It was not long after that and my continued involvement in being active on their page giving advice that I was invited to write my first Dad Blog for them; Dads Are Parents Too. That was followed up by a further two or three exclusive articles for them until my own blog was released, and I only decided to do my own blog after receiving positive comments from the mothers following that page as well as the administrators who were pleased that my articles were resulting in many page views for their website.

Not long after that I was invited to become an administrator. The owner of the website/Facebook pages sent me a friend request, and then gave me administrator access to the Toddler Hints and Tips page. And behind the scenes is awesome. It is where the team of volunteer administrators discuss whether a question posed on the page is okay to publish (there may be legal ramifications with publishing certain question where advice on medications is being sort).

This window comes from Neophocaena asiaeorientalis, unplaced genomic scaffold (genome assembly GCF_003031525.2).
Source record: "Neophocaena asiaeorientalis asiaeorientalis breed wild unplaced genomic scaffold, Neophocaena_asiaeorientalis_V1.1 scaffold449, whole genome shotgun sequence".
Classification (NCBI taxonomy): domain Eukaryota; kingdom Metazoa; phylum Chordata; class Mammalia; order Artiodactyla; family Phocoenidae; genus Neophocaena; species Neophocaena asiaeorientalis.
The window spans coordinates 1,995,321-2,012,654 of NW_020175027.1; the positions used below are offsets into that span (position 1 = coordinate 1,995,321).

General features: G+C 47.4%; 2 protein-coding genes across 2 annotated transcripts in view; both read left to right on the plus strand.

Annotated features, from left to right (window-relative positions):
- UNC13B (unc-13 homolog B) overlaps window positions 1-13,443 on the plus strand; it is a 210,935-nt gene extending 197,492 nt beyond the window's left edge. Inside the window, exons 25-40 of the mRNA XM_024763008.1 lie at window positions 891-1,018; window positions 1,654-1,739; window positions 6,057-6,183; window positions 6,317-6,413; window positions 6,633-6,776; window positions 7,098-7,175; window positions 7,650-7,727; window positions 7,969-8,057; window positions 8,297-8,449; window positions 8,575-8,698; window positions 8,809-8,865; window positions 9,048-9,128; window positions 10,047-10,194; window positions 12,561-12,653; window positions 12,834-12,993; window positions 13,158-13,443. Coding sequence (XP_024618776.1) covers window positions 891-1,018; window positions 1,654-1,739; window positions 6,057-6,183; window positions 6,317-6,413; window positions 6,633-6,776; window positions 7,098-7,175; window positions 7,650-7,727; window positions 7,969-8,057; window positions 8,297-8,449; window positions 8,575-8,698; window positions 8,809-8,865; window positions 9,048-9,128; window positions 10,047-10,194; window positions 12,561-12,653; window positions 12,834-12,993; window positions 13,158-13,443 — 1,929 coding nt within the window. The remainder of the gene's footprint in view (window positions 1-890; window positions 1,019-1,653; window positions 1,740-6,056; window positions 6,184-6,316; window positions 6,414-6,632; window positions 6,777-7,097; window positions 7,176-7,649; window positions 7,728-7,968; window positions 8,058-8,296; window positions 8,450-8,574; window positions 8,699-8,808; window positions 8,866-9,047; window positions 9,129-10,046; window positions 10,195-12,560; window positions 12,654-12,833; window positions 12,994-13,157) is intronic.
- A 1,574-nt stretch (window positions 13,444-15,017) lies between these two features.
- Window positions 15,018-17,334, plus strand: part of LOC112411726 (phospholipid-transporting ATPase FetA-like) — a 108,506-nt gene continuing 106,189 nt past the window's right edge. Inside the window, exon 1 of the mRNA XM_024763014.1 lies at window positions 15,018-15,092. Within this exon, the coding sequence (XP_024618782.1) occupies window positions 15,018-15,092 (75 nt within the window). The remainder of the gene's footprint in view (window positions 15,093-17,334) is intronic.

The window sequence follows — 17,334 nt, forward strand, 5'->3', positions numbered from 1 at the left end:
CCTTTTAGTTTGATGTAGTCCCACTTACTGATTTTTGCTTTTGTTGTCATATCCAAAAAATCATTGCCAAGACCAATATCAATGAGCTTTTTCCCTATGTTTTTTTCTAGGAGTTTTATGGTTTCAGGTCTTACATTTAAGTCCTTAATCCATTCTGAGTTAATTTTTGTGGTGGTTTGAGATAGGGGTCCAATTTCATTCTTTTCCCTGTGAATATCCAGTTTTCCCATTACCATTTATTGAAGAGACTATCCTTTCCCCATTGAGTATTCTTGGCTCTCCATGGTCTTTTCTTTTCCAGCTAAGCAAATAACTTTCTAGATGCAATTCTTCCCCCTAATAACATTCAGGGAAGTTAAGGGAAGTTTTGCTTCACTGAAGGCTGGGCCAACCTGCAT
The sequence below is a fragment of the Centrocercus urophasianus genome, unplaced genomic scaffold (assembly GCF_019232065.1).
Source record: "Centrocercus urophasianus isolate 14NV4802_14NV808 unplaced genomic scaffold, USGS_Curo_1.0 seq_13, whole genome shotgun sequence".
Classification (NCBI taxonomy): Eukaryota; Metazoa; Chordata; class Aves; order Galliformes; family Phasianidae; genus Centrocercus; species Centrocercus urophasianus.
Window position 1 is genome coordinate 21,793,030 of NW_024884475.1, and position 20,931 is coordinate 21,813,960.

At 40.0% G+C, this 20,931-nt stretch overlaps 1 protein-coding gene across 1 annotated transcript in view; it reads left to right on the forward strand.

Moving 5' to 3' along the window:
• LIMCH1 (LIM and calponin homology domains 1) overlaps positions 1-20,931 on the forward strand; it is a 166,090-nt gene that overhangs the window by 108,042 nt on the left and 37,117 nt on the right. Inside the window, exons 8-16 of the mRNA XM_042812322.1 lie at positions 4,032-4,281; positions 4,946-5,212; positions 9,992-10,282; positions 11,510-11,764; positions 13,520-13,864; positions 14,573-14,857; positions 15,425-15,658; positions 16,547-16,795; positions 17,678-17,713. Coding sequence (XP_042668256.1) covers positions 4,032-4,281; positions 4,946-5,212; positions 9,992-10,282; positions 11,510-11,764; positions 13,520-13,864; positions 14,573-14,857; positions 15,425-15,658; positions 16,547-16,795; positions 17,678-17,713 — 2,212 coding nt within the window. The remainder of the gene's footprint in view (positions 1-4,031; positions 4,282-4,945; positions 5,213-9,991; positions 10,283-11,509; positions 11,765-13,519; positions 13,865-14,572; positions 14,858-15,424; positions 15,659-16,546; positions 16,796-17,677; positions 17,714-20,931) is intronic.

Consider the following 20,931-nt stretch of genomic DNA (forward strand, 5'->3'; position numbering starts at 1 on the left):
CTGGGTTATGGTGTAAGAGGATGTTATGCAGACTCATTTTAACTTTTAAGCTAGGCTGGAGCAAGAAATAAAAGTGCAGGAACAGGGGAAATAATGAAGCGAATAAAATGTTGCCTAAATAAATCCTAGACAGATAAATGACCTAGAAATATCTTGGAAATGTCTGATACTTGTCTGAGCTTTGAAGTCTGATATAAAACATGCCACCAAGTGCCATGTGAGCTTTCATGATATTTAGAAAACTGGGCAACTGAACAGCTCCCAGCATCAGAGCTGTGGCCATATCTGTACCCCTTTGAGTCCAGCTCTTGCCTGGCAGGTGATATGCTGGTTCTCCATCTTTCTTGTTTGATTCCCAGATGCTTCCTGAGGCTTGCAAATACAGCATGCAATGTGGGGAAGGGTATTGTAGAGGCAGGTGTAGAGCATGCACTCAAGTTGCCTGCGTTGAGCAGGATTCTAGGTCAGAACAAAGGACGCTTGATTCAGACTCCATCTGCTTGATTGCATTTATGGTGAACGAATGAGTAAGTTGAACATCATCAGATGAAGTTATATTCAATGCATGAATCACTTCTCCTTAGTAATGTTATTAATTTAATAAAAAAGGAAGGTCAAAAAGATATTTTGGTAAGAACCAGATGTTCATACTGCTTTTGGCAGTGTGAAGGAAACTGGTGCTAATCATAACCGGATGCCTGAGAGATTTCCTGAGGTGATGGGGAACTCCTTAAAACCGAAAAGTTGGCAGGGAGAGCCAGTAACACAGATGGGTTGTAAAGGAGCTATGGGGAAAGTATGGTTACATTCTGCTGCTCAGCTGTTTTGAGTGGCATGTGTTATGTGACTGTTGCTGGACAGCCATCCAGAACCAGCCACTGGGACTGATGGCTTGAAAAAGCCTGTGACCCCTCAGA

And my opinion mattered. I didn’t always get my way and some questions I thought should be reworded went to press as is, and yet others that I thought were okay were reworded or rejected altogether. But that didn’t matter. I was part of this parenting advice team. Yes, a dad. A dad had broken through and his opinion mattered.

I have since parted ways with my volunteered administration role as I have become too involved in not only my own website and its Facebook page, but in the lives of our sons who are both getting to ages where they need my undivided attention. I still read the page. I still give the occasional advice. And I often post questions to them and get advice from other parents, much of which I take on board and it helps me be a better parent myself.

But, all men are trolls so…

4. Mums Need A Place Where They Can Bitch About Their Husbands

Don’t they?

Oh wait, they do already.

Maybe I should change this point to read mums need a place where they can bitch about their husbands, in private.

5. The “If it Saves Just One Life” Rule

The HDMFG group (yes I know that’s sort of like saying the ATM machine) provides a great service and if keeping it private and accessible to women only keeps it alive and helps women, who am I to want that to change that?